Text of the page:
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CEC is committed to creating a more resilient and just region in the face of climate change. Through our work with the Central Coast Climate Justice Network and elsewhere, our vision includes an end to racial injustices and their resulting environmental inequities.
Photo courtesy of Acme Hospitality
Executive Chef Nikolas Ramirez and Sous Chef Tim Connolly. Photo courtesy of Acme Hospitality.


On November 24, 2020, Food Rescue Program Coordinator Julia Blanton was named a 2020 Local Hero by the Santa Barbara Independent. Like most heroes, Julia stepped up to meet the difficult challenge of the moment – rapidly expanding food rescue efforts during COVID to distribute 170,000+ pounds of food to seniors, vets, and other vulnerable populations. Under Julia’s leadership, CEC’s SBC Food Rescue has rescued and distributed 125 tons of excess, nutritious food that would otherwise go to the landfill, redirecting it to organizations serving food insecure populations in our region.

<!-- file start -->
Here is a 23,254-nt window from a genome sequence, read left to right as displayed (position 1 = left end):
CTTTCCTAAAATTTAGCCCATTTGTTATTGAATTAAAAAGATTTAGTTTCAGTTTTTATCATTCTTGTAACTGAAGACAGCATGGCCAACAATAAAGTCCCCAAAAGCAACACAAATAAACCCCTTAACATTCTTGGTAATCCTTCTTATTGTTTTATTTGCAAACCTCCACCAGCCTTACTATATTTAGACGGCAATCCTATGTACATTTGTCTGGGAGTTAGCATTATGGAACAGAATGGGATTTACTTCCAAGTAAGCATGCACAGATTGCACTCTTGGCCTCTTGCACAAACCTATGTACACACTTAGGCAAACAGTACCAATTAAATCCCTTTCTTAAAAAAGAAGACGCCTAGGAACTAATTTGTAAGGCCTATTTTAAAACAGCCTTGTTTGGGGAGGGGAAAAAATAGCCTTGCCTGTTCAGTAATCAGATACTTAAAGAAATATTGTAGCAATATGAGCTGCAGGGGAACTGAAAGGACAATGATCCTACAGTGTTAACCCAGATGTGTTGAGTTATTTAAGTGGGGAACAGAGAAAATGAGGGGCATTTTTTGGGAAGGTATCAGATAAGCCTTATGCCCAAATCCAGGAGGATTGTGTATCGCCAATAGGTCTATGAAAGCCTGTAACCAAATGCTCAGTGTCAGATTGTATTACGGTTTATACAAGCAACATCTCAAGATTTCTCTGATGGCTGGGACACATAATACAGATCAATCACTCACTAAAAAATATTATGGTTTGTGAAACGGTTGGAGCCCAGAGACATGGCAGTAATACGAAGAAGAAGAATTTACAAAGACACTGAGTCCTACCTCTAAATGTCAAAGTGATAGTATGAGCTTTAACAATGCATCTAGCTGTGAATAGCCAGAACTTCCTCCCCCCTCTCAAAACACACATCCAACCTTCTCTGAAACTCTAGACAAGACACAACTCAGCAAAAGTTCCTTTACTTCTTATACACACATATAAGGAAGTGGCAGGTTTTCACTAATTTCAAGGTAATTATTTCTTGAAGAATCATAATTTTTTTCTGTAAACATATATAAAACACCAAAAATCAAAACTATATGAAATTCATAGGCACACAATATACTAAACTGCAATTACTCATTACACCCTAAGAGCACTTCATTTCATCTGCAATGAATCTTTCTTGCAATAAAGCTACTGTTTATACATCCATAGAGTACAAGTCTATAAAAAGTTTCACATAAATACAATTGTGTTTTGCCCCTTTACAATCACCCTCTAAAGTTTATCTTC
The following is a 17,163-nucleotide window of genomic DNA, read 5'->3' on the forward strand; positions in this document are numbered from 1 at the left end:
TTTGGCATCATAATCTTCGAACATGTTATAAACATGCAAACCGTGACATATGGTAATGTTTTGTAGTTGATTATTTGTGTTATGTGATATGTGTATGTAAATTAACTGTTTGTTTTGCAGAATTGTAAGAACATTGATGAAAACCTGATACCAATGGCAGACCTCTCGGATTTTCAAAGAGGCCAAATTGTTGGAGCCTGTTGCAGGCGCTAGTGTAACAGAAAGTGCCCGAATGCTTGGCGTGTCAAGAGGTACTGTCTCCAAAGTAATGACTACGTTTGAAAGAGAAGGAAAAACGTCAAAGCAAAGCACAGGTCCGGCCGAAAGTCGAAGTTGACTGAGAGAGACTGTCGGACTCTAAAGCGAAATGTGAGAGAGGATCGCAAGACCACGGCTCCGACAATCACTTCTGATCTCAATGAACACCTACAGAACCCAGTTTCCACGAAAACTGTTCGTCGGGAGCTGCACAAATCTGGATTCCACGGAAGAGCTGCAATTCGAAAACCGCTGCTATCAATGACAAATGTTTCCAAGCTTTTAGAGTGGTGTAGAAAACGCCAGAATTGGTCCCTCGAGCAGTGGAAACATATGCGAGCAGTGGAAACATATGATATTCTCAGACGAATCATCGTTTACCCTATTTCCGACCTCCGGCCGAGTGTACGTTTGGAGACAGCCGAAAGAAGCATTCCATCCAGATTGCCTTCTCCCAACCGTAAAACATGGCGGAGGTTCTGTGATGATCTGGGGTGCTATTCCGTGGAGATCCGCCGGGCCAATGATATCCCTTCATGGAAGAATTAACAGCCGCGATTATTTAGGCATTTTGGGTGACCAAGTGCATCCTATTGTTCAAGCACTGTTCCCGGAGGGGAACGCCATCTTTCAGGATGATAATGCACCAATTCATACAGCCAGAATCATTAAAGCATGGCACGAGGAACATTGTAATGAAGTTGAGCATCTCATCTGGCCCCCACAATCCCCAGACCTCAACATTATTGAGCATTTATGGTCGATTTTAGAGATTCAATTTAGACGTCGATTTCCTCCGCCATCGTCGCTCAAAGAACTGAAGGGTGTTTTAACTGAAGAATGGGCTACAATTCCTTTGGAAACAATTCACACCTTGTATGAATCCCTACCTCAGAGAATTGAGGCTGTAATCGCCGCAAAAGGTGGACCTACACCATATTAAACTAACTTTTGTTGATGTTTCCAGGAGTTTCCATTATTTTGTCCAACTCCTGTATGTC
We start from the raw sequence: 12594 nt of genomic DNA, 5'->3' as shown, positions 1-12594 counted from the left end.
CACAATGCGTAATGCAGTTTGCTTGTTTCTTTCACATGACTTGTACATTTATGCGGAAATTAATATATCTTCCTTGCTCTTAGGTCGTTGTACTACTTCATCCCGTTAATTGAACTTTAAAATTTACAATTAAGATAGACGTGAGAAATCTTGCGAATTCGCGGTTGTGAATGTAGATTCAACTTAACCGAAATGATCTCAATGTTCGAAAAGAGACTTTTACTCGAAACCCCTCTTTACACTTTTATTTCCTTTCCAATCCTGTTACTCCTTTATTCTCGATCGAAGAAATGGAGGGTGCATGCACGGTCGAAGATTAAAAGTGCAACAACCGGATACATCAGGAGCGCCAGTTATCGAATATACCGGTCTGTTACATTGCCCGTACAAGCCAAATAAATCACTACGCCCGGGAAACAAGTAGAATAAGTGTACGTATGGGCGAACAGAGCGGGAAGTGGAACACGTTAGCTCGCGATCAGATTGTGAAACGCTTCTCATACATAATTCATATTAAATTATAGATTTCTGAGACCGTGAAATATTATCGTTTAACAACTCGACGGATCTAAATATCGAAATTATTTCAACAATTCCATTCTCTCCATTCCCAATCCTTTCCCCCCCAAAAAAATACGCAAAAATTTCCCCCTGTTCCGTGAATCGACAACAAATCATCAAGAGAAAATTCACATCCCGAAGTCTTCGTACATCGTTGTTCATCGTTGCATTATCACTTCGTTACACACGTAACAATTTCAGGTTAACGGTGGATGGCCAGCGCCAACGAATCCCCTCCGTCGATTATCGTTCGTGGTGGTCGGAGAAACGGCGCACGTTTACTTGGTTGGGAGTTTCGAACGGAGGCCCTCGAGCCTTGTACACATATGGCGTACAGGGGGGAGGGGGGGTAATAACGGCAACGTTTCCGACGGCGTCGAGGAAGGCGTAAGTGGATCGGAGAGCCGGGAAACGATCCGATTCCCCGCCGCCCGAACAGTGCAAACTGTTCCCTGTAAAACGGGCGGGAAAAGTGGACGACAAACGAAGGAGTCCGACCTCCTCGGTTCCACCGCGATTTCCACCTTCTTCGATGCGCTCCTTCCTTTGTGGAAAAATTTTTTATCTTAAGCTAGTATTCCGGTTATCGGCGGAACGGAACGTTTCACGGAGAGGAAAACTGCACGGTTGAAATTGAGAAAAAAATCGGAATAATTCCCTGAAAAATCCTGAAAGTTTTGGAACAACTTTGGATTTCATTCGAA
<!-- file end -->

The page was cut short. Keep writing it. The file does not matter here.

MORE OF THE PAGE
Her work exemplifies how CEC excels at building partnerships that create strong social safety nets and build food resilience in our region – helping ensure everyone in our community has equal access to healthy food while also preventing potent greenhouse gas emissions that come from food decomposing in landfills. Watch Julia’s video to learn more about why CEC’s SBC Food Rescue program is critical to advancing rapid and equitable solutions to the climate crisis.

Below is our original blog, published on May 7, 2020, that outlines how CEC’s SBC Food Rescue stepped up to serve the community during COVID-19.

Crisis Response

Directly after the stay-at-home order went into effect on March 19, I began hearing about the increased amount of unused food piling up as schools, hotels, and restaurants closed their doors. I immediately reached out to my network of food rescue partners to see how COVID-19 was affecting them, and how I could help.